Plasma against infectious agents

Next generation non-thermal plasma technology demonstrates effectiveness in the fight against tough infectious agents

ChiScan has developed a novel device to create non-thermal plasma (NTP). CEO Huan Truong stated: ‘Although there are currently a number of technologies capable of generating cold plasma, our proprietary cold plasma generating technology is novel because of its size, portability, no requirement for any noble gas, precision, robustness and ease of application.’

ChiScan technology could be useful as a countermeasure for multidrug-resistant and hard-to-treat infectious agents in both clinical and field settings. This next generation cold plasma technology is the result of more than 10 years of research and development.

ChiScan has been designing bio-energy based therapeutic and diagnostic technologies with a focus on infectious diseases. Thanks to low-cost modern electronics, it is feasible to employ this technology in both the field and medical treatment centres. For more than 20 years, non-thermal atmospheric pressure or ‘cold’ plasma has been investigated for biomedical applications in the US and around the world. Dielectric barrier discharge (DBD) is a practical method of generating cold plasma from air at ambient temperature.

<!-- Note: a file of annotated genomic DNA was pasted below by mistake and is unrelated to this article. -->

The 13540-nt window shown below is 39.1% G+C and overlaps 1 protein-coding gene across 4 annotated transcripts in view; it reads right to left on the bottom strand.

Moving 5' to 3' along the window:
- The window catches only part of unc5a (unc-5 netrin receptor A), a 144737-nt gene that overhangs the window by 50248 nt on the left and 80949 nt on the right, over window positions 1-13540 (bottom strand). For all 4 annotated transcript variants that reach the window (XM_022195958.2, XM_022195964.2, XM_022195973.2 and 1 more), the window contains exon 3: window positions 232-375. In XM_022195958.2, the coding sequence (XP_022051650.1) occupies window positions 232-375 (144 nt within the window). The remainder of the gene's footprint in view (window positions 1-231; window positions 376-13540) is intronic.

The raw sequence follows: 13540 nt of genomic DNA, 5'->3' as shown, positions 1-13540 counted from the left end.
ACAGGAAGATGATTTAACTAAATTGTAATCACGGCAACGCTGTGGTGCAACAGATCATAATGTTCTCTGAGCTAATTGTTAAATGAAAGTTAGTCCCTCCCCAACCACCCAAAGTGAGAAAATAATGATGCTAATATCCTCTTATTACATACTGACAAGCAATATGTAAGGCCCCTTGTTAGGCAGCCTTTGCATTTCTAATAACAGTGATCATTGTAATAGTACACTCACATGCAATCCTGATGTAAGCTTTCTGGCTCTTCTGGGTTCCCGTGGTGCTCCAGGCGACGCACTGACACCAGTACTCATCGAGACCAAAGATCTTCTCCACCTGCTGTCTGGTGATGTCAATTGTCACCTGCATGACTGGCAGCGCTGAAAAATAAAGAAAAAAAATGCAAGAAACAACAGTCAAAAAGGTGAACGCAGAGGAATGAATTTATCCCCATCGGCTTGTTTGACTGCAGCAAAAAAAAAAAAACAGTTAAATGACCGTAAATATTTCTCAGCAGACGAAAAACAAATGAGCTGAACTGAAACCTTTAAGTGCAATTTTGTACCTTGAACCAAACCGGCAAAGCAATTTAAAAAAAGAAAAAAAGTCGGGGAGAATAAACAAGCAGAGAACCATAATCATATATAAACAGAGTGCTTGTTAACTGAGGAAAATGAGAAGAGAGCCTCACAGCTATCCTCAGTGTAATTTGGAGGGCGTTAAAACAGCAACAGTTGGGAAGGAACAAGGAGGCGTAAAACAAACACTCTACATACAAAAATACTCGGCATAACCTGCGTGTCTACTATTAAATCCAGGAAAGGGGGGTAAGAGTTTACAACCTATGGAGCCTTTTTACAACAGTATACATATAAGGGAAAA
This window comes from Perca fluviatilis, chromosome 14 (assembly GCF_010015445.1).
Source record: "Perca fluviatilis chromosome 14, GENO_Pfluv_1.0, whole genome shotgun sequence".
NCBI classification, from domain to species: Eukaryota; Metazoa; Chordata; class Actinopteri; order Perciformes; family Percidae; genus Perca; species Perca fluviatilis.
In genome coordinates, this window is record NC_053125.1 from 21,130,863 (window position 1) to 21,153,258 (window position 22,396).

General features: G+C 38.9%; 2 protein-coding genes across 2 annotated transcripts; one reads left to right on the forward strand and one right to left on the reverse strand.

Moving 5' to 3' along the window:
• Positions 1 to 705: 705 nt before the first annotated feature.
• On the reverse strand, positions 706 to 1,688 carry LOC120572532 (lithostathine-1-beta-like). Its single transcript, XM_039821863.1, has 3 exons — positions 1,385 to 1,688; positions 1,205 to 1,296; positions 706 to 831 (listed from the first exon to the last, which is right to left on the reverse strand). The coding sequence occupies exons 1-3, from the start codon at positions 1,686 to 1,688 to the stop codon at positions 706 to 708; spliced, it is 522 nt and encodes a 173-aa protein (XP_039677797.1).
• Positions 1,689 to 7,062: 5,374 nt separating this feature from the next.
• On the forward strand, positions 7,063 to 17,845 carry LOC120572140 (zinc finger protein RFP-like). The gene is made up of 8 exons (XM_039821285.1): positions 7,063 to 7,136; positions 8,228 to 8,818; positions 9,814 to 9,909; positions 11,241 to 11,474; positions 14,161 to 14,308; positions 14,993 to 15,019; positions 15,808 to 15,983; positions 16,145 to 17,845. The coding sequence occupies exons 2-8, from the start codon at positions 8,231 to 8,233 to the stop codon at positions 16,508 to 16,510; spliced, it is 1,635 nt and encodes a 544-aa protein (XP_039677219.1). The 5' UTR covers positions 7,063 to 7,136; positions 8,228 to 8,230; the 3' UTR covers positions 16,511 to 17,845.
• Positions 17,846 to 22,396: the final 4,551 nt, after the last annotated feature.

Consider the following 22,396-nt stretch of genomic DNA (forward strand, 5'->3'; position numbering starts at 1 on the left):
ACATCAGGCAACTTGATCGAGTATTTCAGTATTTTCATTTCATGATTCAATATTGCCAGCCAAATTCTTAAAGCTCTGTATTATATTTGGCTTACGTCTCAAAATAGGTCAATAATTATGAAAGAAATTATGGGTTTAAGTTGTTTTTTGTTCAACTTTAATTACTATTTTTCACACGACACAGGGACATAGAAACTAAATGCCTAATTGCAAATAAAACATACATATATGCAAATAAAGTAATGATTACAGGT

According to Bryon Eckert and Brad Eckert, the two inventors and co-founders of ChiScan, the generated NTP has significant utility in solving current and future healthcare-related problems in a cost-effective and non-invasive manner. ‘Our portable plasma driver provides power level control and an automatic tuning mechanism to drive a large range of array sizes and shapes. Our device would be ideal for in-the-field use and where resources are limited regions,’ said Huan Truong.

The novel cold plasma array is a sheet of low current corona discharges formed in the shape of an array. The array is formed from flexible and sizeable PCB (printed circuit board) material and is waterproof (it’s enclosed in a sleeve of expanded PTFE, which functions as ventilation). The array is attached to a portable driver through a length of coaxial cable.

An extruded aluminium case provides a large battery capacity and efficient thermal management, allowing repeated therapy sessions at high power (large arrays) without frequent recharging. It recharges a built-in battery and uses various power conversion circuits to supply AC and DC at the appropriate voltage and current levels as indicated by the load of an ID pin. The ID pin is a one-wire interface used for the identification of accessories. A colour LCD display shows all driver parameters.